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NBC: Of licence revocation and consequences

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The Breaking News mentioned only four major broadcast stations. But when the news fully unfolded, it dawned on the public that the matter was more serious than initially thought. In one fell swoop, the National Broadcasting Commission (NBC), revoked (mark the work, please) the licences of 52 broadcast stations!

Top on the list were two stations from Daar Communications – African Independent Television (better known as AIT) and Ray Power FM. While the TV station is one of the earliest private-owned in Nigeria, the radio station, which came on air in 1994, broke the ground as the first 24-hour broadcast service station in Nigeria.

The major stations affected by the NBC red card included Silverbird TV, Rhythm FM, Classic FM and Beat FM.

Since we are now in the political season with the campaign for next year’s elections already on but kicks off formally on 28 September, it was quite expected that political undertone would be read into NBC’s action. For instance, Daar Communications is owned by Dr Raymond Dokpesi, who has been playing a major role in the main opposition party, the Peoples Democratic Party. To silence his stations, no matter the reason, is therefore considered a major loss for the opposition.

Many had wondered why “revocation”? Why throw away the baby with the bath water? Why not suspend their licences and allow the stations to do whatever was required to be in good standing?

One factor that was hardly considered in the debate so far is whether the NBC had the power to act in the manner it has done on these 52 stations.

NBC, the broadcast regulator, came into being on 24 August 1992 through Decree 38 of 1992, which was later amended as an Act of the National Assembly. By Act 55 of 1999, the National Broadcasting Commission Laws of the Federation 2004, CAP N11, gave the commission several responsibilities, including regulating and controlling the broadcasting industry in Nigeria.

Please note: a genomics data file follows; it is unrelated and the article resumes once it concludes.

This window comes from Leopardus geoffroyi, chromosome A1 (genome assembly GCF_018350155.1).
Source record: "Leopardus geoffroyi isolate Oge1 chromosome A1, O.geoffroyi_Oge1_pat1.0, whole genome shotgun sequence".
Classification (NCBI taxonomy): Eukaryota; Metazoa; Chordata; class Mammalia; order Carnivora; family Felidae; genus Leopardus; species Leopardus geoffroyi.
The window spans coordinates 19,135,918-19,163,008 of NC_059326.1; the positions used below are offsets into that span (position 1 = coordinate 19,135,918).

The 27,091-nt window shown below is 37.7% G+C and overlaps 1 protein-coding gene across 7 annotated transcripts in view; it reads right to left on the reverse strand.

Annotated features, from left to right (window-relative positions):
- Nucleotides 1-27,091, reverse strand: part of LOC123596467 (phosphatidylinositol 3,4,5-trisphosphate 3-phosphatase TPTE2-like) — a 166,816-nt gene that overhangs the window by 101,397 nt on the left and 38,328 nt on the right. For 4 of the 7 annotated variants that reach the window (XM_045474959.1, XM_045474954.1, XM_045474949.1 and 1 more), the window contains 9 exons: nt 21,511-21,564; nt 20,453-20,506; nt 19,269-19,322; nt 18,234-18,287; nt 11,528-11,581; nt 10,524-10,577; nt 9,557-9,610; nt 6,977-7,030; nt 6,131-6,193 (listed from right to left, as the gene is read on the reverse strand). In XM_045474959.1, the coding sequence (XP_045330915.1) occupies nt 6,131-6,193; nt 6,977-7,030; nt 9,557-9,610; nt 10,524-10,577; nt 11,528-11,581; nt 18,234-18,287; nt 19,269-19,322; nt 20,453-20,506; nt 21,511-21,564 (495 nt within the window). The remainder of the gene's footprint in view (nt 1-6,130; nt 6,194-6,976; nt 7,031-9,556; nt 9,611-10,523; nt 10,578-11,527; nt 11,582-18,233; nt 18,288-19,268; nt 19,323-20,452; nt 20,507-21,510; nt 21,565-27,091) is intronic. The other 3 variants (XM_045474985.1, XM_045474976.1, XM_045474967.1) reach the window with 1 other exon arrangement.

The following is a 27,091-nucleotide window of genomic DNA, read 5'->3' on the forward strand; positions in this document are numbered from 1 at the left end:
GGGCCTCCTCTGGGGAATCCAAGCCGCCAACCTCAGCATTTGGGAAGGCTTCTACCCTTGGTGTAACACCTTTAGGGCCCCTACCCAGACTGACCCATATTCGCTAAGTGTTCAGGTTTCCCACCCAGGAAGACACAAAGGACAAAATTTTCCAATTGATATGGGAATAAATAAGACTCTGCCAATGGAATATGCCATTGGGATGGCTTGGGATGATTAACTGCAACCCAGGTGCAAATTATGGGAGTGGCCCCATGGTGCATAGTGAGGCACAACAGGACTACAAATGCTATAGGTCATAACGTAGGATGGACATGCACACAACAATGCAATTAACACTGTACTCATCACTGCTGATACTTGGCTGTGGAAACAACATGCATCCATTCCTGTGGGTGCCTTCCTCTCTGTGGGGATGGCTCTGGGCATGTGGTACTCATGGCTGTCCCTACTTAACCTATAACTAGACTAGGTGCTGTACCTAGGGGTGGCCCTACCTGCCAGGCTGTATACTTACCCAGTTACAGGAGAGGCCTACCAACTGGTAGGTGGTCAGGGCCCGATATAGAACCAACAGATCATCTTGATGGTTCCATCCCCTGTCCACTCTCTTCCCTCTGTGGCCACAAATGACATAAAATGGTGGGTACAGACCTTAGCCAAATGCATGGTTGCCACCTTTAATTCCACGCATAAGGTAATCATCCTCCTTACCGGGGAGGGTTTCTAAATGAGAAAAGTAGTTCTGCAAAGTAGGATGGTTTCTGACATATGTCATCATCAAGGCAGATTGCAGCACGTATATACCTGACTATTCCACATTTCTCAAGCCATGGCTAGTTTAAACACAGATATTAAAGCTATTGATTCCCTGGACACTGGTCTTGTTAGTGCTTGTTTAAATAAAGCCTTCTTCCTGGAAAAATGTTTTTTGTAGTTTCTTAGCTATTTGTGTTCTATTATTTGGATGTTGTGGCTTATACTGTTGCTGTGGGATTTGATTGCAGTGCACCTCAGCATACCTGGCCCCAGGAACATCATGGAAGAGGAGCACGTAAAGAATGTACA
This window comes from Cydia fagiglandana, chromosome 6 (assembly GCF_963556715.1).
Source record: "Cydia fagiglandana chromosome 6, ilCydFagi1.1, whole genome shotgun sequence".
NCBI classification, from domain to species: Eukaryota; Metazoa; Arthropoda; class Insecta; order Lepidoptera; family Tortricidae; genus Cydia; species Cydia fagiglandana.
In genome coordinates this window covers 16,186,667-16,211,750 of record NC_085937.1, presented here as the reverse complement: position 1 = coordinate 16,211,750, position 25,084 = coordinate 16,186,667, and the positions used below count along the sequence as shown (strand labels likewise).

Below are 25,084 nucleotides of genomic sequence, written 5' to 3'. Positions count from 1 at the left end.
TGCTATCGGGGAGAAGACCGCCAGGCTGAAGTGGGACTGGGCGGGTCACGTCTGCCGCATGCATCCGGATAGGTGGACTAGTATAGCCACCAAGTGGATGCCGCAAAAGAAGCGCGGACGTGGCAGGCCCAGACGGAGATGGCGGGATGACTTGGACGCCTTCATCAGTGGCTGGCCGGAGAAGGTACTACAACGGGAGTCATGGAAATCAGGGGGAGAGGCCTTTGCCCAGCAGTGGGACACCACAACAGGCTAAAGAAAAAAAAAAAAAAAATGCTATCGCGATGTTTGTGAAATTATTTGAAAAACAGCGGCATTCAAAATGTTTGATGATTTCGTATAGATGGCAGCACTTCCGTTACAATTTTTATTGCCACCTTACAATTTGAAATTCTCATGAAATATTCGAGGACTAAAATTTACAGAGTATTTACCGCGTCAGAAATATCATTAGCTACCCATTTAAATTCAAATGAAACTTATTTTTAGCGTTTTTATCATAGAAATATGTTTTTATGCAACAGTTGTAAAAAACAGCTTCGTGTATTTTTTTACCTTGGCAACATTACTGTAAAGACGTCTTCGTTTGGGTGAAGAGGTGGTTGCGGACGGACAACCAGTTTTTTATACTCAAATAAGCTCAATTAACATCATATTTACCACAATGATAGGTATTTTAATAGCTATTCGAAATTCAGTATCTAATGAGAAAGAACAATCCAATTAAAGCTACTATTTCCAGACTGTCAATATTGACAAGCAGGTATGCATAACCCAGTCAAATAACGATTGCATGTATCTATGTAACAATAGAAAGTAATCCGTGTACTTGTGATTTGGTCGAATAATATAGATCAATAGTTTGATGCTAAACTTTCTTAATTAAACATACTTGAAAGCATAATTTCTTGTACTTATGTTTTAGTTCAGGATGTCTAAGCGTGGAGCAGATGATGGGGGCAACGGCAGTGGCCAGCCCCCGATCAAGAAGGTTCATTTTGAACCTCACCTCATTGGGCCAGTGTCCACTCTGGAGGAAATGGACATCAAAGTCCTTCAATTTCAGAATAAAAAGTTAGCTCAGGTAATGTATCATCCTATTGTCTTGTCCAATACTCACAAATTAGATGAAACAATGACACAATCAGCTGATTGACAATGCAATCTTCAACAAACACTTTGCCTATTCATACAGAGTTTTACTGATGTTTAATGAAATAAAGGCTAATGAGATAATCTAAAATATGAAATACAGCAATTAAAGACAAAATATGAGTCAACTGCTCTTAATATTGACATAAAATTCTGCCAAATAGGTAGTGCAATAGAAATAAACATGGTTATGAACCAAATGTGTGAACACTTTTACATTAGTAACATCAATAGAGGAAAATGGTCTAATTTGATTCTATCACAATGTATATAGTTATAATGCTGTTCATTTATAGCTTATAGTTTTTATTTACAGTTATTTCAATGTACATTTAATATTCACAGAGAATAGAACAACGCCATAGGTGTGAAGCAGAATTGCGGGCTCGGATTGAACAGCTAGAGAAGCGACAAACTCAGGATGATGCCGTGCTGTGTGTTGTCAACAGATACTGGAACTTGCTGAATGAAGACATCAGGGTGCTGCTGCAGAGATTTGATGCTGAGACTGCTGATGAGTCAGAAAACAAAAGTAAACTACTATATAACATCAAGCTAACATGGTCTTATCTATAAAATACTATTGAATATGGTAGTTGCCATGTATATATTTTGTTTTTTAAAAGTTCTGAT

Section 12 of the enabling law (NBC Act 55 of 1999) provides for terms and conditions for a licence. “The grant of licence shall be subject to the terms and conditions set out in the Third Schedule of this Act”.

Now, let’s journey to the Third Schedule of the Act in reference. It is provided under “Terms of a Licence” that

  1. A licence shall be valid for a period of five years in the first instance.
  2. An application for the renewal of a licence shall be made to the Commission within a period of six months before the expiration of the licence.
  3. In considering an application for the renewal of a licence, the Commission shall review the
    past conduct of the licensee.

The NBC says the stations affected had been indebted to it since 2015 – seven years ago. And the law provides that a licence is valid for “a period of five years in the first instance”. In other words, the validity of a licence is not for a lifetime, but subject to renewal every five years.

Perhaps the NBC would have used this time to warn the stations to comply within a specific time, rather that come down hard with the hammer. Perhaps the commission had done that outside the purview of the public. Perhaps not. Perhaps. Perhaps.